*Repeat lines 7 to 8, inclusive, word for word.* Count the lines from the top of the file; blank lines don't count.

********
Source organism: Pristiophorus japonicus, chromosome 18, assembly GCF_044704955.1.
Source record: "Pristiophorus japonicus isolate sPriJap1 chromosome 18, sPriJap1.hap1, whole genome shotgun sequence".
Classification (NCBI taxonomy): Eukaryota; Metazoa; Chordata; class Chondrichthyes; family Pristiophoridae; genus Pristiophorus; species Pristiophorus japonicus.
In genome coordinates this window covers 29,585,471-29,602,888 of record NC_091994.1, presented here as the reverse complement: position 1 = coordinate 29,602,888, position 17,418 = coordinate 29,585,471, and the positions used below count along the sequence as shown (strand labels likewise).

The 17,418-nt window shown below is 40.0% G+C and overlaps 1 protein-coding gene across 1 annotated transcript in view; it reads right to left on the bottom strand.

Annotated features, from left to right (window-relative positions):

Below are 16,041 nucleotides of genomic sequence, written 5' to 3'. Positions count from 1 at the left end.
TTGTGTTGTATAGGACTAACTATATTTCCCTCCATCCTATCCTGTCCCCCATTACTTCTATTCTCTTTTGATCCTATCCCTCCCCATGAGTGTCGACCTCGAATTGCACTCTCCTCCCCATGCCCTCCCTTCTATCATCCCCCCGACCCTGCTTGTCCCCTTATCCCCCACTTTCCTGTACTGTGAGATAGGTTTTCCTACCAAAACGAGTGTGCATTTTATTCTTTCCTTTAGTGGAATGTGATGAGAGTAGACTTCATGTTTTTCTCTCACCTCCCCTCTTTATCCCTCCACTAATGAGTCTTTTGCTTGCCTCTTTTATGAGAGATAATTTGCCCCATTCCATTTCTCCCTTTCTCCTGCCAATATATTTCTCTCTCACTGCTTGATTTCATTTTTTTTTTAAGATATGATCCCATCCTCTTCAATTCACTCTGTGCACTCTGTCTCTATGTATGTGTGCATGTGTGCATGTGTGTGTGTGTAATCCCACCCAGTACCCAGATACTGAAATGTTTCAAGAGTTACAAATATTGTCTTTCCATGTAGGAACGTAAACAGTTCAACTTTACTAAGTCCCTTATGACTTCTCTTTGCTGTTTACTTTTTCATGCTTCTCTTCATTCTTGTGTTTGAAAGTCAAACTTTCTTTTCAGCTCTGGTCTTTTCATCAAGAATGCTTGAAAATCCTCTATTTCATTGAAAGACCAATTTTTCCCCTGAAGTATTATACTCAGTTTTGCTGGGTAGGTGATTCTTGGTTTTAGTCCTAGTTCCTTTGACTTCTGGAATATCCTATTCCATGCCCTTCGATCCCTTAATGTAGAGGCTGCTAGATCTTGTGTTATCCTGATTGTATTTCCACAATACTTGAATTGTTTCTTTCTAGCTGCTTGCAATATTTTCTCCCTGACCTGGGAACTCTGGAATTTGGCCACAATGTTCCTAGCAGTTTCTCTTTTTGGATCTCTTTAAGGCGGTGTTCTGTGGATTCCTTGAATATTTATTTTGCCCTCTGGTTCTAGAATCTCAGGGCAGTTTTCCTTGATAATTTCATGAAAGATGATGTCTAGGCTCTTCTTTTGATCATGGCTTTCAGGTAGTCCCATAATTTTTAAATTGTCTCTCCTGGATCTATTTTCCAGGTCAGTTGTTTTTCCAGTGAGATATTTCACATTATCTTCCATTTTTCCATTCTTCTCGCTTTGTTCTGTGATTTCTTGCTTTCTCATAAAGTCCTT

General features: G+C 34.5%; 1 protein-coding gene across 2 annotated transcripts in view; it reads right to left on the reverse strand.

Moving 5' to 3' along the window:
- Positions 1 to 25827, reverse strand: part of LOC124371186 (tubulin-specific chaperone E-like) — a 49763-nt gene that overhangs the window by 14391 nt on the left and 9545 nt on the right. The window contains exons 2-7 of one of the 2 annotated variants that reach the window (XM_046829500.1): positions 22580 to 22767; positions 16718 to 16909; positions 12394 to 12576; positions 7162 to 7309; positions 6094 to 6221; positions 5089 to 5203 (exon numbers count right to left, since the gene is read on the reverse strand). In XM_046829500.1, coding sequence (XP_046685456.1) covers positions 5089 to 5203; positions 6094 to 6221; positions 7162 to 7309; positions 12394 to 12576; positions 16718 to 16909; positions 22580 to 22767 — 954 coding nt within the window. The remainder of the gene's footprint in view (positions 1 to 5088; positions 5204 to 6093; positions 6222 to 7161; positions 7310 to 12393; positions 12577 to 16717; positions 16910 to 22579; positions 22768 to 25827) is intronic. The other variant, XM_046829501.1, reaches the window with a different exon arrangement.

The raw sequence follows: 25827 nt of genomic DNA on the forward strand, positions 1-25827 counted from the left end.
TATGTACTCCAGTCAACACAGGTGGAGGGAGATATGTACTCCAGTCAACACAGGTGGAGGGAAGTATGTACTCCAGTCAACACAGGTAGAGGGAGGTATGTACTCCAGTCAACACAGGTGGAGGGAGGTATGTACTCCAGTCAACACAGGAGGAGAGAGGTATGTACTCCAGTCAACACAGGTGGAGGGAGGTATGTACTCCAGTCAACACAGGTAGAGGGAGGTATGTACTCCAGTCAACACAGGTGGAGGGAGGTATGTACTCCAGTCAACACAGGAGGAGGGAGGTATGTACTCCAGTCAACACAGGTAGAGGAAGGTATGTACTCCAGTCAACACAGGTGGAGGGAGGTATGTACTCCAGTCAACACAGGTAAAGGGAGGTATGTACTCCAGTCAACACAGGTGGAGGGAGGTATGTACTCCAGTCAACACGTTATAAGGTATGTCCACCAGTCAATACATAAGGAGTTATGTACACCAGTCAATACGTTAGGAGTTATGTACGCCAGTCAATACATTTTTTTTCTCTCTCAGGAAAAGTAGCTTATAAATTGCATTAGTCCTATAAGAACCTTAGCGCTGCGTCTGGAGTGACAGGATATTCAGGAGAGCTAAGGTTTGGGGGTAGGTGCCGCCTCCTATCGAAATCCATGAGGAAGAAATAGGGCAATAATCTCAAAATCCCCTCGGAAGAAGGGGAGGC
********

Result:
Below are 16,041 nucleotides of genomic sequence, written 5' to 3'. Positions count from 1 at the left end.
TTGTGTTGTATAGGACTAACTATATTTCCCTCCATCCTATCCTGTCCCCCATTACTTCTATTCTCTTTTGATCCTATCCCTCCCCATGAGTGTCGACCTCGAATTGCACTCTCCTCCCCATGCCCTCCCTTCTATCATCCCCCCGACCCTGCTTGTCCCCTTATCCCCCACTTTCCTGTACTGTGAGATAGGTTTTCCTACCAAAACGAGTGTGCATTTTATTCTTTCCTTTAGTGGAATGTGATGAGAGTAGACTTCATGTTTTTCTCTCACCTCCCCTCTTTATCCCTCCACTAATGAGTCTTTTGCTTGCCTCTTTTATGAGAGATAATTTGCCCCATTCCATTTCTCCCTTTCTCCTGCCAATATATTTCTCTCTCACTGCTTGATTTCATTTTTTTTTTAAGATATGATCCCATCCTCTTCAATTCACTCTGTGCACTCTGTCTCTATGTATGTGTGCATGTGTGCATGTGTGTGTGTGTAATCCCACCCAGTACCCAGATACTGAAATGTTTCAAGAGTTACAAATATTGTCTTTCCATGTAGGAACGTAAACAGTTCAACTTTACTAAGTCCCTTATGACTTCTCTTTGCTGTTTACTTTTTCATGCTTCTCTTCATTCTTGTGTTTGAAAGTCAAACTTTCTTTTCAGCTCTGGTCTTTTCATCAAGAATGCTTGAAAATCCTCTATTTCATTGAAAGACCAATTTTTCCCCTGAAGTATTATACTCAGTTTTGCTGGGTAGGTGATTCTTGGTTTTAGTCCTAGTTCCTTTGACTTCTGGAATATCCTATTCCATGCCCTTCGATCCCTTAATGTAGAGGCTGCTAGATCTTGTGTTATCCTGATTGTATTTCCACAATACTTGAATTGTTTCTTTCTAGCTGCTTGCAATATTTTCTCCCTGACCTGGGAACTCTGGAATTTGGCCACAATGTTCCTAGCAGTTTCTCTTTTTGGATCTCTTTAAGGCGGTGTTCTGTGGATTCCTTGAATATTTATTTTGCCCTCTGGTTCTAGAATCTCAGGGCAGTTTTCCTTGATAATTTCATGAAAGATGATGTCTAGGCTCTTCTTTTGATCATGGCTTTCAGGTAGTCCCATAATTTTTAAATTGTCTCTCCTGGATCTATTTTCCAGGTCAGTTGTTTTTCCAGTGAGATATTTCACATTATCTTCCATTTTTCCATTCTTCTCGCTTTGTTCTGTGATTTCTTGCTTTCTCATAAAGTCCTT